- Porches – Pool
Favorite Tracks: Underwater, Mood, Even The Shadow, Glow, Car, Shape, Security
- Macklemore & Ryan Lewis – This Unruly Mess I’ve Made
Pop Rap / Conscious Hip-Hop
Favorite Tracks: Light Tunnels (ft. Mike Slap), Need To Know (ft. Chance The Rapper), Bolo Tie (ft. YG)
- DIIV – Is the Is Are
Favorite Tracks: Out of Mind, Take Your Time, Incarnate Devil, Healthy Moon, Loose Ends
- Matmos – Ultimate Care II
Experimental / Washing Machine Music
Favorite Tracks: Doesn’t apply.
- Young Dolph – King of Memphis
Trap Rap / Memphis Hip-hop
Favorite Tracks: Facts, Fuck It, Royalty, Get Paid, It’s Going Down
- Young Thug – I’m Up
Trap Rap / Southern Hip-hop
Favorite Tracks: F Cancer (Boosie) [Ft. Quavo], Hercules
10. Nevermen – Nevermen
Alternative Rock / Indie Rock / Experimental Hip-hop
An unlikely, intriguing trio emerges on Nevermen’s self-titled album. Mike Patton, Tunde Adebimpe, and Doseone join forces to mesh what would seem to be conflicting styles into one project. Although the trio fails to really create one new, unique sound here, the elements of rock, metal, and hip-hop that are distinctly apparent on each track makes for an album that keeps the listener’s attention, if nothing else.
Wrong Animal Right Trap, Hate On, Mr. Mistake, Shellshot
9. Lais – 114 EP
Lais embodies the dark, gritty style of R&B coming out of Toronto on the 7 track EP, 114. Despite the limited volume of tracks, a diverse style and range is evident. While the opening songs are drowsy and moody, “Remember Me Gold” features more up-beat production and brings up memories of Vic Mensa’s “Down On My Luck.” Not to mention “Cocaine Rain” is legitimately one of 2016’s best releases to date.
All I Want, Cocaine Rain, Remember Me Gold
8. Yung Lean – Warlord
Yung Lean is certainly not an easy artist to get into for a variety of reasons. Whether it’s his avant garde style that put him on the map or the fact that he hails from Stockholm, floating over the beats in his second language, the barriers to entry are obvious. However, a main reason why the now-19 year-old became an Internet sensation, even here in North America, is the production that joins his cloudy, moody vocals. This fact remains on Warlord, coupled with more focused, mature vocals from Lean. The album is obviously lacking in any lyrical content, yet a cohesive element is there thanks to a consistent atmosphere created from start to finish. If “Hoover” is any indication of the creative direction that Yung Lean is taking, then buckle up.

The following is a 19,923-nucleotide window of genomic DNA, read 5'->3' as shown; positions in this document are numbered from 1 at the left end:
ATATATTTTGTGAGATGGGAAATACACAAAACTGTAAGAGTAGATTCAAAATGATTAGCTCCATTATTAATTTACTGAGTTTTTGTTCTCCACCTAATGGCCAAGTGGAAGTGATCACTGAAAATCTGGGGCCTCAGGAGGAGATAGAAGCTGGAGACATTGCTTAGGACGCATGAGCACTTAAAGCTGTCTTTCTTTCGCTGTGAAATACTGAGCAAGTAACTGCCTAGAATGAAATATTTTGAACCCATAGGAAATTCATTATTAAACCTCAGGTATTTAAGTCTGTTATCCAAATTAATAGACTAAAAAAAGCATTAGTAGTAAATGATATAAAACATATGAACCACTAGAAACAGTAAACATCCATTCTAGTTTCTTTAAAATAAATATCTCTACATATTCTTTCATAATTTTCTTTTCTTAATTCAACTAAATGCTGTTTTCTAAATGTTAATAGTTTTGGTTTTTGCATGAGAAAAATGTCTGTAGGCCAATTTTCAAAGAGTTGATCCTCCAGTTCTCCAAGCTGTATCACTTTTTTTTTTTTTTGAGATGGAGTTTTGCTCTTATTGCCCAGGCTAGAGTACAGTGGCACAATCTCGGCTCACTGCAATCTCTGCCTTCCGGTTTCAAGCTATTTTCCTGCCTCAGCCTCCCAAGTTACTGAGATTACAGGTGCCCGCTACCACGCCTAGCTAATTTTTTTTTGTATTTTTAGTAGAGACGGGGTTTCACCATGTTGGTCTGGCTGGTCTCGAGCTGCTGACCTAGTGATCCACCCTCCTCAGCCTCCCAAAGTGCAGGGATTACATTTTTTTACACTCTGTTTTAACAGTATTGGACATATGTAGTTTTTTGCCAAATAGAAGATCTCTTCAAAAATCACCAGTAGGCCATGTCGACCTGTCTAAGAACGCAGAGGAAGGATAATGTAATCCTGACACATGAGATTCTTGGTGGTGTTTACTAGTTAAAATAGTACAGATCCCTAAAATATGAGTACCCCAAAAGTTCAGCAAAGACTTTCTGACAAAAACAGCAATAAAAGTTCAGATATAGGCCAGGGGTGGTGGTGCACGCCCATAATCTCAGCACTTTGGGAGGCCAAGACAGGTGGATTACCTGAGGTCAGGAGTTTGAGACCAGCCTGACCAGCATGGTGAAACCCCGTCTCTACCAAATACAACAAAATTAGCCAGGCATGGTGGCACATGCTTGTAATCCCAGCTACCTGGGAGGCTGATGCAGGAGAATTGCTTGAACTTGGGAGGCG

Hoover, Stay Down, Hocus Pocus (ft. Bladee), Shawty You Know What It Do, Miami Ultras
7. Majid Jordan – Majid Jordan
If nothing else, Majid Jordan sets a very specific aesthetic in their self-titled follow up to their debut EP, A Place Like This. Moody, atmospheric, spacious, the Toronto production duo creates a very chill collection of tracks that are soothing and calming and almost serves as the ideal background noise in the best way possible. While the vibe is certainly consistent throughout, the quality seems to take a bit of a dip here via a midway lull, but this could certainly be a case of personal taste – it seems as though everyone has a favorite handful of tracks off this album.
Learn From Each Other, Make It Work, My Love (ft. Drake), Something About You
6. Jazz Cartier – Hotel Paranoia
Hotel Paranoia stands on its own as a entertaining, diverse album, with Jazz flowing over a wide range of beats produced by longtime collaborator Michael Lantz. However, this project isn’t without its flaws. Being 16 songs in length, the album could definitely stand to cut out a few less memorable tracks to improve its overall quality. Nor does Cuzzi really say anything of substance here. But the major issue here is that Hotel Paranoia is very much a plateau for the up-and-coming Toronto artist. HP fails to improve off of 2015’s Marauding in Paradise. More will be needed from Jazz Cartier to really break through into the top tier of hip-hop. But he will get there soon enough and the likes of “Red Alert” and “100 Roses” display the immense potential and appeal that Jazz Cartier possesses.
100 Roses, Red Alert, I Know, Stick and Move, Opera, Tell Me (ft. River Tiber), Tales, Save Me From Myself
5. Santigold – 99 Cents